This gratitude has nothing to do with hits, though. It has everything to do with badassery, a feat the Texas trio achieved in the early 1970s. Staking Top to my list of favorites subjects me to ridicule, but three-member outfits -- especially successful ones with the same lineup for over 40 years -- deserve credit, and not just in the form of rattling off stats like 11 gold records (seven platinum), a Rock and Roll Hall of Fame induction, and award-winning videos.
They deserve credit for being rooted in blues, morphing with the musical times, and for a remarkable shelf life that, evidenced by an upcoming five-month tour, shows no sign of expiration. So, here’s to you, tres barbas. You guys rock.
Eight Hundred Ninety-Eight: sibling #3
I don’t think this sister of mine cannot find happiness. I believe she feels happy most of the time, but I wish I had the power to give her the gifts of clarity and fulfillment. I think some confusion hangs over her regarding her past, present, and future selves. I imagine these things qualify as normal, as human, as typical. I wish, though, that I could gift her the salience of recognition.
I’m unsure if we all have a quote/unquote purpose in life, but I feel like sibling number three does, and I feel like some weight and some anxiety stand in her way. Many times I’ve considered taking from myself to give to her, but I myself lack the vision for seeing if this would heal any wounds she might have. I’m also hesitant because of what such a giving might deduct from the potential she has in her own self to find fulfillment.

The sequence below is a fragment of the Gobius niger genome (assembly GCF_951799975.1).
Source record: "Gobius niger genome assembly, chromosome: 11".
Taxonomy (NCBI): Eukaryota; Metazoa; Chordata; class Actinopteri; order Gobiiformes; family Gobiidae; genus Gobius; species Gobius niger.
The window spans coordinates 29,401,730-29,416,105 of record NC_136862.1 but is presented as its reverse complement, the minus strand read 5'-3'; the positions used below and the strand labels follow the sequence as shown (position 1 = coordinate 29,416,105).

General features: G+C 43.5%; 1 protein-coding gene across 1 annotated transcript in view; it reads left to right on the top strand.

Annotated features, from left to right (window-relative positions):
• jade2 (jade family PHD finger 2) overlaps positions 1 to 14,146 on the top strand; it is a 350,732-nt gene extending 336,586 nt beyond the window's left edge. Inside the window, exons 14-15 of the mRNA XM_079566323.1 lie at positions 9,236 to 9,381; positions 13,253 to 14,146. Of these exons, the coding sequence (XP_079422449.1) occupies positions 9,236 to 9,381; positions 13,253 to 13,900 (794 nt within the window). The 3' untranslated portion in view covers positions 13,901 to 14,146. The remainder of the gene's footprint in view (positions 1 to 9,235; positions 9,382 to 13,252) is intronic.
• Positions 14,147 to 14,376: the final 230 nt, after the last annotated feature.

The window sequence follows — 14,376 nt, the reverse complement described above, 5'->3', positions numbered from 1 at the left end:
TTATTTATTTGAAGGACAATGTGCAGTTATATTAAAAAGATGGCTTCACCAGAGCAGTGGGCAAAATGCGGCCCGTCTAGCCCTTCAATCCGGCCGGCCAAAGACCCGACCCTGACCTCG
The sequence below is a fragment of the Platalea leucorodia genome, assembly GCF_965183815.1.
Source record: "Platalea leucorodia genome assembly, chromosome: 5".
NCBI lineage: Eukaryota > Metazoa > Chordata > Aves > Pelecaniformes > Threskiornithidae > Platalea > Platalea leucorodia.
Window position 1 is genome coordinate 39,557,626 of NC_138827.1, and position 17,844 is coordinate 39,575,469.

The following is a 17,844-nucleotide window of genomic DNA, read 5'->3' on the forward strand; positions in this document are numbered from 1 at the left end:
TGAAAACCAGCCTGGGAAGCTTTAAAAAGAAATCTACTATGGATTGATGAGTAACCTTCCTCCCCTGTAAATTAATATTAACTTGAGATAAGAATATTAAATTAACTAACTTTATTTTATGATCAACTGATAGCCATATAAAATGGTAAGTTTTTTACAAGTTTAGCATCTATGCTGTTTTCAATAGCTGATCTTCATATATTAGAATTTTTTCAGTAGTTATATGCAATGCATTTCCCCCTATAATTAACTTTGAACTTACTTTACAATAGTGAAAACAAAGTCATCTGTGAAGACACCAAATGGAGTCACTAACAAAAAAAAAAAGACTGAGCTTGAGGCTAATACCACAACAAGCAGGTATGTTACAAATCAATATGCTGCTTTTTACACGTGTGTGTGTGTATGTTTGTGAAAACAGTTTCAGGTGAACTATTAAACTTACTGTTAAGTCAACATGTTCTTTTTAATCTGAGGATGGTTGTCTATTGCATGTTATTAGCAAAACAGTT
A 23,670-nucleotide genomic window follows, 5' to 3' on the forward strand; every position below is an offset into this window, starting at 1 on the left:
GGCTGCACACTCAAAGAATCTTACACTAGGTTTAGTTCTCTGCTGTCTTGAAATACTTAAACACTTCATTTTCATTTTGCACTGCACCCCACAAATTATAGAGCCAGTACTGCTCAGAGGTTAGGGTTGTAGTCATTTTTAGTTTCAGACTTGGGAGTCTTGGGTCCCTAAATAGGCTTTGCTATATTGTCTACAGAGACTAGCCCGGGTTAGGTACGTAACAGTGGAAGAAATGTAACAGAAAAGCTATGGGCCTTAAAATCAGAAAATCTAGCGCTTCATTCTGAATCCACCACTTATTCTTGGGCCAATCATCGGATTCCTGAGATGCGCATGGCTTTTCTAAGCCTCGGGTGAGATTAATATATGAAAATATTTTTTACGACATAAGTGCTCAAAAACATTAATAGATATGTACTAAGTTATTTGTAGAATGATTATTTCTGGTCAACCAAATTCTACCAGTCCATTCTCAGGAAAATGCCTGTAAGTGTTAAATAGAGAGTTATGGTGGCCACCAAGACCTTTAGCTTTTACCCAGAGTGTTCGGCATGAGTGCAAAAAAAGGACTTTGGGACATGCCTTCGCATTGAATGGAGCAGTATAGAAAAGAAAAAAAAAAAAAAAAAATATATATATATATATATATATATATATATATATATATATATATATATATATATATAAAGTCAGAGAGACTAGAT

I don’t think she wants to be told how to live her life. She doesn’t need to be told, really. She’s doing a fine enough job on her own. For so long, now, though, I’ve felt as if she has stood upon a precipice, scared and unsure of how to get to the other side.
It’s not even my burden to bear, but I want for her; I love her and await the day that she traverses the rift in her self. Whether she gets where I hope for her to be or not, sibling number three possesses so many wonderful qualities. Each of them isolated leaves me proud to be her brother. All of them combined finds me blessed.